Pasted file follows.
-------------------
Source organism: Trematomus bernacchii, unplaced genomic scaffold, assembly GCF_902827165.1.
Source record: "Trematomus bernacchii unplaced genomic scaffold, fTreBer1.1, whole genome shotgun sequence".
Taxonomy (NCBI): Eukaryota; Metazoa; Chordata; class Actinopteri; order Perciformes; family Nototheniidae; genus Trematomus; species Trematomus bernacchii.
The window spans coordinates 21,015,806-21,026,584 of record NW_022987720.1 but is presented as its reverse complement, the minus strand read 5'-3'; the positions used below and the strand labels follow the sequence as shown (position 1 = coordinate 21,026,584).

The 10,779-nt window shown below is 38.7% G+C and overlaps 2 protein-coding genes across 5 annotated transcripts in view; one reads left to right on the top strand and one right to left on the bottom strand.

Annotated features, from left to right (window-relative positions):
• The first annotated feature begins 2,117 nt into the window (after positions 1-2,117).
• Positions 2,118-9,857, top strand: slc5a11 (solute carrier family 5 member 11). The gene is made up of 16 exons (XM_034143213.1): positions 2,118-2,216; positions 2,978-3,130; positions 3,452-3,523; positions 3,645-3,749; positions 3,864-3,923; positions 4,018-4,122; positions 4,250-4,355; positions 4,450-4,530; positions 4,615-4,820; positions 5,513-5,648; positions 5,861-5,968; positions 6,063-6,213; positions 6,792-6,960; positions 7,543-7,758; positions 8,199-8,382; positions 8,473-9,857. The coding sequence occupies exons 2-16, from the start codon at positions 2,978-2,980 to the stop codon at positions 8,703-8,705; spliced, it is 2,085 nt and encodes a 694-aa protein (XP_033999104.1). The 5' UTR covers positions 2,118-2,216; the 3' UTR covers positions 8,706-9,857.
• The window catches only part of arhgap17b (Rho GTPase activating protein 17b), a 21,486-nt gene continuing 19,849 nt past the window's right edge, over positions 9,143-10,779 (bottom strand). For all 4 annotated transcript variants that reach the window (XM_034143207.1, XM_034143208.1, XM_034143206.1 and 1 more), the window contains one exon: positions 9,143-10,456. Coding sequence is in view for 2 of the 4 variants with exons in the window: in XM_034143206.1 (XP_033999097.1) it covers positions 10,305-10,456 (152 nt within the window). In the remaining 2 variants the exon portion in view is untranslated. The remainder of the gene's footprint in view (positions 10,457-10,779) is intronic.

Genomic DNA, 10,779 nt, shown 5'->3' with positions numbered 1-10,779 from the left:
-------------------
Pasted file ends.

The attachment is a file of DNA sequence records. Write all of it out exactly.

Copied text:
Source organism: Trematomus bernacchii, unplaced genomic scaffold, assembly GCF_902827165.1.
Source record: "Trematomus bernacchii unplaced genomic scaffold, fTreBer1.1, whole genome shotgun sequence".
Taxonomy (NCBI): Eukaryota; Metazoa; Chordata; class Actinopteri; order Perciformes; family Nototheniidae; genus Trematomus; species Trematomus bernacchii.
The window spans coordinates 21,015,806-21,026,584 of record NW_022987720.1 but is presented as its reverse complement, the minus strand read 5'-3'; the positions used below and the strand labels follow the sequence as shown (position 1 = coordinate 21,026,584).

The 10,779-nt window shown below is 38.7% G+C and overlaps 2 protein-coding genes across 5 annotated transcripts in view; one reads left to right on the top strand and one right to left on the bottom strand.

Annotated features, from left to right (window-relative positions):
• The first annotated feature begins 2,117 nt into the window (after positions 1-2,117).
• Positions 2,118-9,857, top strand: slc5a11 (solute carrier family 5 member 11). The gene is made up of 16 exons (XM_034143213.1): positions 2,118-2,216; positions 2,978-3,130; positions 3,452-3,523; positions 3,645-3,749; positions 3,864-3,923; positions 4,018-4,122; positions 4,250-4,355; positions 4,450-4,530; positions 4,615-4,820; positions 5,513-5,648; positions 5,861-5,968; positions 6,063-6,213; positions 6,792-6,960; positions 7,543-7,758; positions 8,199-8,382; positions 8,473-9,857. The coding sequence occupies exons 2-16, from the start codon at positions 2,978-2,980 to the stop codon at positions 8,703-8,705; spliced, it is 2,085 nt and encodes a 694-aa protein (XP_033999104.1). The 5' UTR covers positions 2,118-2,216; the 3' UTR covers positions 8,706-9,857.
• The window catches only part of arhgap17b (Rho GTPase activating protein 17b), a 21,486-nt gene continuing 19,849 nt past the window's right edge, over positions 9,143-10,779 (bottom strand). For all 4 annotated transcript variants that reach the window (XM_034143207.1, XM_034143208.1, XM_034143206.1 and 1 more), the window contains one exon: positions 9,143-10,456. Coding sequence is in view for 2 of the 4 variants with exons in the window: in XM_034143206.1 (XP_033999097.1) it covers positions 10,305-10,456 (152 nt within the window). In the remaining 2 variants the exon portion in view is untranslated. The remainder of the gene's footprint in view (positions 10,457-10,779) is intronic.

Genomic DNA, 10,779 nt, shown 5'->3' with positions numbered 1-10,779 from the left: